Shooting a baseball game in the midst of football season was a a good change-up for me. Sorry for the pun, but it was fun! I hope you enjoy these photos from Saturday’s baseball game. More will probably be coming sometime soon. The second game wasn’t as close but it was still a lot of fun to see the athletes in action!
Today I picked up our son, James Shank, from the Naval Academy as he was attending Candidate’s Weekend. Pickup time was 10:45am. We then ate an early lunch at Dry Dock and decided to attend the fall baseball game between Coppin and Navy.
Fall baseball for me was a new concept back when I was coaching Little League baseball. I always thought baseball was a game played in the spring and summer, not the fall. I’m glad I was wrong!
James moved from Little League to the Lehigh Valley Baseball Academy. We met another player named Jay Maletz who now plays at Coppin! So, we attended today’s game to catch the game and watch Maletz in action.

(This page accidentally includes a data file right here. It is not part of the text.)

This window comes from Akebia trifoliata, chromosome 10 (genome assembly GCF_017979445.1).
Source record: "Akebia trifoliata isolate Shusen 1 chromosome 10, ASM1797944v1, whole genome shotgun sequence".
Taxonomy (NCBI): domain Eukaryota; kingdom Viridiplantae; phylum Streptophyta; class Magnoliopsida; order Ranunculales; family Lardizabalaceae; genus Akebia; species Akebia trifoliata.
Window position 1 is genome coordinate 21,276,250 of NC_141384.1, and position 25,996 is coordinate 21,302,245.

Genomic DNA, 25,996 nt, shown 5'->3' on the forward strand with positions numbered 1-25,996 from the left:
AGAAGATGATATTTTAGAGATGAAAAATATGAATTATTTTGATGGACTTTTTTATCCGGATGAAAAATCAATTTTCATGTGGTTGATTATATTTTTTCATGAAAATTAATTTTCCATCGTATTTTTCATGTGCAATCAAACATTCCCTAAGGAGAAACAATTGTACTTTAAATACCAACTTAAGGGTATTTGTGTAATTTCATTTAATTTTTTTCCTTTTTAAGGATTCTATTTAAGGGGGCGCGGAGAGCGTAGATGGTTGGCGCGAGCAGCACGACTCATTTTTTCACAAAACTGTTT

We were not disappointed! In the second game, Maletz had the sole RBI for his team and played a strong first base! This is Maletz’s hit in the second game of the doubleheader.
Here is is making an incredible scoop to record the out.
I love fall baseball!
James Shank, a high school sophomore, hit a bomb into right-center field today at the Navy Baseball Showcase Camp. He was facing an extremely good pitcher, who is showing excellent promise himself. This pitcher is a freshman at West Virginia University now and is hoping to transfer to Navy. From the looks of it, he will be a very nice addition to the team here. James worked a 2-2 count and got a fastball. He ripped it in the gap and the ball bounced to the fence. He easily rounded the bases with a standup triple.